Wednesday, May 25, 2016

Minicoy islands, Lakshadweep

February 19-25th, 2016
If it was Andamans in 2015, it was the Minicoy Island in the Lakshadeep Archipelago in February 2016; so once again I am aboard the BNHS camp and on-baoard the MV Arabian Sea for the 21 hour 398 Kms rocking journey southwest of Willingdon Island, Cochin and across the 9 degree channel to explore the beautiful tiny coral Island that is the farthest corner south west of India. 
We are a small group - just 8 of us including Prachi Galange the tour leader from BNHS; as we meet and introduce ourselves at the Willingdon Jetty, the excitement is palpable. Exploring the ship and interacting with the hospitable crew is in itself a good introduction to life on the high seas. 

As the sea is turbulunt, we are informed that mid-sea we will need to jump off our big ship into smaller boats that will arrive for us shortly. After a long wait where our ship crew have very kindly turned off the air-conditioning (LOL), our boat arrives and we are expected to take an accurate leap across the boats & alas into our boat that will take us to our destination. The 45 min drive under the hot sun but a beautiful blue sea is exhilarating. I am reminded of the old song O'er the honey Blue Sea sung by Frederick Harvey in his melodious baritone voice. Start of an adventure indeed!
Map of Minicoy

So here's bringing you a few glimpses of this extraordinary journey

Above & below: views of the beach on which the 20 bedded resort is located

Clean and comfortable cottages - being a beach resort, the attached bathrooms are without a roof and also have a separate entrance to ensure you remove the sand and water before entering the room.

Sunset over the jetty

Coconut trees dot this tiny island

The lighthouse built in 1837 adds an interesting aura to the island

in the sea - ready to admire the life underneath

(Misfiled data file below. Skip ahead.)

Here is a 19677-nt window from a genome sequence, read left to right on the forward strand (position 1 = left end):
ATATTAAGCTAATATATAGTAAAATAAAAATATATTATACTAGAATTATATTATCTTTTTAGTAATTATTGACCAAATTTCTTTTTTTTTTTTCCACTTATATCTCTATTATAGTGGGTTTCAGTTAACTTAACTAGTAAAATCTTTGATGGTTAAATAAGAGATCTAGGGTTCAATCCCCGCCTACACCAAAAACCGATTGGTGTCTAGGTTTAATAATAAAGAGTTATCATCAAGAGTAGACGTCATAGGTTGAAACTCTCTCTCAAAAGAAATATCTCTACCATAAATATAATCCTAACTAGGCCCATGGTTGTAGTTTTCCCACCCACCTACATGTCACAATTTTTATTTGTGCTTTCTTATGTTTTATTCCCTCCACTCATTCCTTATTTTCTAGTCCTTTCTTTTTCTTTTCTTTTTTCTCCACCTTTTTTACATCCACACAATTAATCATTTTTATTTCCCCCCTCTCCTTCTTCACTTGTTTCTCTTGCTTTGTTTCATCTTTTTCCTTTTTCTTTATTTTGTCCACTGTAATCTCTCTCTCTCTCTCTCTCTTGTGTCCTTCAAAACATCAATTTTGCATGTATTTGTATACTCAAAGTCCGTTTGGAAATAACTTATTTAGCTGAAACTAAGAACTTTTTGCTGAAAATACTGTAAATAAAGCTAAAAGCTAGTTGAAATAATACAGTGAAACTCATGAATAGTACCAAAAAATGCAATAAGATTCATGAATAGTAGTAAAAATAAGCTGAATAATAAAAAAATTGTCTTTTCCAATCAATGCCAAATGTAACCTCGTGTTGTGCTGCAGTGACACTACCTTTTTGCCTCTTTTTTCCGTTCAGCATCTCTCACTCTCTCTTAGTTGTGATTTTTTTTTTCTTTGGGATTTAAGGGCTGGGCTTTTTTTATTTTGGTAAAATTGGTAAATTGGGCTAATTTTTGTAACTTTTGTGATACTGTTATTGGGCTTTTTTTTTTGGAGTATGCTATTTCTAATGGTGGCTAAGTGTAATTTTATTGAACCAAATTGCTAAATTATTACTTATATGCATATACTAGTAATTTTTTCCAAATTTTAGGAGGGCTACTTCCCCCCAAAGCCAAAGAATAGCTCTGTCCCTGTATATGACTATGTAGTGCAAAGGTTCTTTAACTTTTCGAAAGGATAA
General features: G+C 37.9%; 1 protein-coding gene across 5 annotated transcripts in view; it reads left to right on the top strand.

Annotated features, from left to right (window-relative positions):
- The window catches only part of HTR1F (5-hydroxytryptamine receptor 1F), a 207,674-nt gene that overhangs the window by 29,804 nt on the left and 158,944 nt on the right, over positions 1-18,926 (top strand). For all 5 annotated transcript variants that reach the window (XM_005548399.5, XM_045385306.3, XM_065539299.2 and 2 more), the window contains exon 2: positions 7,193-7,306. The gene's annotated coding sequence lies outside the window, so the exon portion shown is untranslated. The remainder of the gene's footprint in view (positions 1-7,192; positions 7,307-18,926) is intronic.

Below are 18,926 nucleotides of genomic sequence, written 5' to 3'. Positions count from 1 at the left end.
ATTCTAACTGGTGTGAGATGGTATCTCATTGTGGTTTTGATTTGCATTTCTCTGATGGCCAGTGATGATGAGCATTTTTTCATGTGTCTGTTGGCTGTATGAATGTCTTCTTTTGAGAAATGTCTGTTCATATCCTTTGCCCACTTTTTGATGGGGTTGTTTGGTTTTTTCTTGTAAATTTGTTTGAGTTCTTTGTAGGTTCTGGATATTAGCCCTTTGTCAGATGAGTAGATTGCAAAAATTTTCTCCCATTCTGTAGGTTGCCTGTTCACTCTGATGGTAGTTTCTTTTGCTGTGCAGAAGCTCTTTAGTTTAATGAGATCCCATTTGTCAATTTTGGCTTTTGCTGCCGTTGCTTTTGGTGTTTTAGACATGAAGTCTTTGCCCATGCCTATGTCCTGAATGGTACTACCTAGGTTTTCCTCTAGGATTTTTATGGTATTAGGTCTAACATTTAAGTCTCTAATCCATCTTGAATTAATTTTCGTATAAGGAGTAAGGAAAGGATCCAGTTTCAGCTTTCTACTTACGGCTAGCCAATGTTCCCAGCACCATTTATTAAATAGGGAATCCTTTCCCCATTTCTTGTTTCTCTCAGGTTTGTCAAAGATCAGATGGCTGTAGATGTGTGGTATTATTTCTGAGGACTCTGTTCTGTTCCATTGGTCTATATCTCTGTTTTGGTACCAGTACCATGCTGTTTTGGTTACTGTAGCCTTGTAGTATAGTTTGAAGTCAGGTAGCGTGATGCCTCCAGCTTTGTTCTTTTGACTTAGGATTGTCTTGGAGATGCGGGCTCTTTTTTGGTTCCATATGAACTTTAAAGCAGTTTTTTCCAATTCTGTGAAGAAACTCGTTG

Part of the reef bed

Above & below preparing for the underworld!

Closer look at the over century old lighthouse

And finally, what lies in the ocean bed - brain corals, mushroom corals, variety of Fish the blue green Chromis, Daschylus, beautifully coloured butterfly fish and lots of interesting creatures.
 Corals are considered the rain-forests of the oceans as they play host to a large variety of life. They can therefore be considered  large reservoirs of bio-diversity. Corals are found mainly in the tropics and India is fortunate to have a good variety of them.

An Eel wanting to come out after the human presence goes

Coral known as Acropora

Endangered species Trdacna maxima or Giant Clam


Not much of birdlife on this island except an abundance of House Crows. Recorded 7 species. above is the Grey heron and below is the Whimbrel in flight

Getting ready to board the boat
 The quant little island has some beautiful winding roads of coconut trees and 11 villages so here are some glimpses of human life on land

healthy competition - boat used for boat races can take 44 people

Desalination plant

Last morning in Minicoy

View of the island from the boat

And finally back to Willingdon islands, Fort Kochi

 Above & below - a view of the Jetty at dawn

About Minicoy:
8.2784° N, 73.0462° E
 The ancient name of Maliku (Minicoy) was MahiladÅ«, mahila (women) + dÅ«(island) meaning women's island. However, Minicoy is also called Maliku. Minicoy is the second largest and the southernmost among the islands of the Lakshadweep archipelago. 

The small population numbers around 10000 and very creditably has a  literacy rate of 82%. While the local population follows Islam as a religion, it is also interesting to note that the family structure follows a matrilineal system.  

The atoll contains two islands. The main island is located on the eastern and southeastern side of the lagoon, along the reef fringe. It measures about 10 km from its northern end to its southernmost point and it is about 1 km wide in its southern half, while the northern half is a narrow sandspit, often less than 100 m wide.  On the southern side of the main island lies the uninhabited islet of Viringili  which in earlier times was used for leaving Leprosy patients.

A trip to any of the islands of  Lakshdweep should be planned by registering with the local authority in Cochin - SPORTS.It is mandatory to obtain the mandatory permission before embarking on the journey. Only 10 tourists are allowed at a time on the Ship and there is a 20 bedded tourist resort run by the government of Lakshdweep. So you do need to plan in advance.

 My special appreciation to BNHS, the ever positive Isaac who made this trip happen & the group leader Prachi who enthusiastically introduced us th the world under the ocean. the local BNHS researcher Saluddin & the team of people who patiently and with a smile served us both at the resort and on the boat
A good reference book is the the latest book on Marine life by Deepak Apte.